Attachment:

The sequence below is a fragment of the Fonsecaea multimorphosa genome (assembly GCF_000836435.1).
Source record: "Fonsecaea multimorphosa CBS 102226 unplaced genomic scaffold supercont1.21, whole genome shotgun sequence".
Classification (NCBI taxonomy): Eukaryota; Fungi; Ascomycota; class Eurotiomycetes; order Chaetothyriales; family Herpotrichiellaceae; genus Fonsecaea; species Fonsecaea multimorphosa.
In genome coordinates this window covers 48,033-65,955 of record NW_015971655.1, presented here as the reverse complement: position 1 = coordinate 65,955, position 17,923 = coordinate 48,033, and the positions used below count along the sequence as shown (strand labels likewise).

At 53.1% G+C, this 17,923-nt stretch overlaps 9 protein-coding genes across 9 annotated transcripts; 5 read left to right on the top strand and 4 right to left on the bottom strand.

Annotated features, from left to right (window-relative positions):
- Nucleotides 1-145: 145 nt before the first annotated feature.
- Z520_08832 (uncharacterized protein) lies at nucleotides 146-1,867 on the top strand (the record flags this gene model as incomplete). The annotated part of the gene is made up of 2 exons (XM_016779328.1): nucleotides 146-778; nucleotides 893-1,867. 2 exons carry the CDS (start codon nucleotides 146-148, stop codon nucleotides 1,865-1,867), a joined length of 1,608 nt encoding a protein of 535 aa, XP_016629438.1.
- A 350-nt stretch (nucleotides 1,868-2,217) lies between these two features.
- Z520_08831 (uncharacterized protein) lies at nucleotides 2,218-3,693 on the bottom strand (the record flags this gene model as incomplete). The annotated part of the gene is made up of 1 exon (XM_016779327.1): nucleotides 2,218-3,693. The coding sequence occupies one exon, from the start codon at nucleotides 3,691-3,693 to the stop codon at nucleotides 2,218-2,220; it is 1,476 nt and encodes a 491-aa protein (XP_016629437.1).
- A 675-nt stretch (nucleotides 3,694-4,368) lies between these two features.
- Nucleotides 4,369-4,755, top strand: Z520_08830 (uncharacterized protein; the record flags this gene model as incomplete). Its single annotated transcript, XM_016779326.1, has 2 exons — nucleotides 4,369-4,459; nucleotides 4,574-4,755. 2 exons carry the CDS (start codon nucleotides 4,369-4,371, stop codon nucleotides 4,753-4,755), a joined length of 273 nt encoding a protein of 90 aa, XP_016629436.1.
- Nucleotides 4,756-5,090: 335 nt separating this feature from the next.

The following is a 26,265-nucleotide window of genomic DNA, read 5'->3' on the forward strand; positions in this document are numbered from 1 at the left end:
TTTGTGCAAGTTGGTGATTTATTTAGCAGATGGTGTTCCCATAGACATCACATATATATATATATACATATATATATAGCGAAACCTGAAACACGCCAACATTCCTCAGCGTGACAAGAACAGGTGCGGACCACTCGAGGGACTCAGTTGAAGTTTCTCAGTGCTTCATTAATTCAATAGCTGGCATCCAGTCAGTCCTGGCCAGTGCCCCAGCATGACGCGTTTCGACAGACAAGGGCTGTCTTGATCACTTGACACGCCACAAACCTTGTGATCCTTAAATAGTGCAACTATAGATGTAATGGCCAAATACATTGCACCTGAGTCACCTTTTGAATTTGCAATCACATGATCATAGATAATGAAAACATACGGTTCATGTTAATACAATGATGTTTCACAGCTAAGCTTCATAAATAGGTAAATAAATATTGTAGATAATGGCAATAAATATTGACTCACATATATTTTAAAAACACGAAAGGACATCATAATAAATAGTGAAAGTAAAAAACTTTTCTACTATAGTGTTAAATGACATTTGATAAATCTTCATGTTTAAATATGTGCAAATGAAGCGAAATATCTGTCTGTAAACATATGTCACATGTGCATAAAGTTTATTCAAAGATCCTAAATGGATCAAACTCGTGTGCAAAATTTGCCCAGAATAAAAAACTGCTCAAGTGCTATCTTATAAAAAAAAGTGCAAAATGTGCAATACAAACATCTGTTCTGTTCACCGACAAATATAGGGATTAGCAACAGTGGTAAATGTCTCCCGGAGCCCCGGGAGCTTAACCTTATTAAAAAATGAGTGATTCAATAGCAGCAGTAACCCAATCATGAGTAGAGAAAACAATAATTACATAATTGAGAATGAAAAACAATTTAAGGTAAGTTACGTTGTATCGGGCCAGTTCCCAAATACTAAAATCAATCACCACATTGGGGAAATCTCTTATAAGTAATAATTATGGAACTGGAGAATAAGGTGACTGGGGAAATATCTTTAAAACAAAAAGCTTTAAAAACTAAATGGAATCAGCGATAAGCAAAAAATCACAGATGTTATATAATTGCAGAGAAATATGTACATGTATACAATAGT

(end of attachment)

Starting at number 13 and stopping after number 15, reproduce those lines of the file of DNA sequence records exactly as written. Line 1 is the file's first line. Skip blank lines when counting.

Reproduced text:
- Nucleotides 4,756-5,090: 335 nt separating this feature from the next.

The following is a 26,265-nucleotide window of genomic DNA, read 5'->3' on the forward strand; positions in this document are numbered from 1 at the left end:
TTTGTGCAAGTTGGTGATTTATTTAGCAGATGGTGTTCCCATAGACATCACATATATATATATATACATATATATATAGCGAAACCTGAAACACGCCAACATTCCTCAGCGTGACAAGAACAGGTGCGGACCACTCGAGGGACTCAGTTGAAGTTTCTCAGTGCTTCATTAATTCAATAGCTGGCATCCAGTCAGTCCTGGCCAGTGCCCCAGCATGACGCGTTTCGACAGACAAGGGCTGTCTTGATCACTTGACACGCCACAAACCTTGTGATCCTTAAATAGTGCAACTATAGATGTAATGGCCAAATACATTGCACCTGAGTCACCTTTTGAATTTGCAATCACATGATCATAGATAATGAAAACATACGGTTCATGTTAATACAATGATGTTTCACAGCTAAGCTTCATAAATAGGTAAATAAATATTGTAGATAATGGCAATAAATATTGACTCACATATATTTTAAAAACACGAAAGGACATCATAATAAATAGTGAAAGTAAAAAACTTTTCTACTATAGTGTTAAATGACATTTGATAAATCTTCATGTTTAAATATGTGCAAATGAAGCGAAATATCTGTCTGTAAACATATGTCACATGTGCATAAAGTTTATTCAAAGATCCTAAATGGATCAAACTCGTGTGCAAAATTTGCCCAGAATAAAAAACTGCTCAAGTGCTATCTTATAAAAAAAAGTGCAAAATGTGCAATACAAACATCTGTTCTGTTCACCGACAAATATAGGGATTAGCAACAGTGGTAAATGTCTCCCGGAGCCCCGGGAGCTTAACCTTATTAAAAAATGAGTGATTCAATAGCAGCAGTAACCCAATCATGAGTAGAGAAAACAATAATTACATAATTGAGAATGAAAAACAATTTAAGGTAAGTTACGTTGTATCGGGCCAGTTCCCAAATACTAAAATCAATCACCACATTGGGGAAATCTCTTATAAGTAATAATTATGGAACTGGAGAATAAGGTGACTGGGGAAATATCTTTAAAACAAAAAGCTTTAAAAACTAAATGGAATCAGCGATAAGCAAAAAATCACAGATGTTATATAATTGCAGAGAAATATGTACATGTATACAATAGT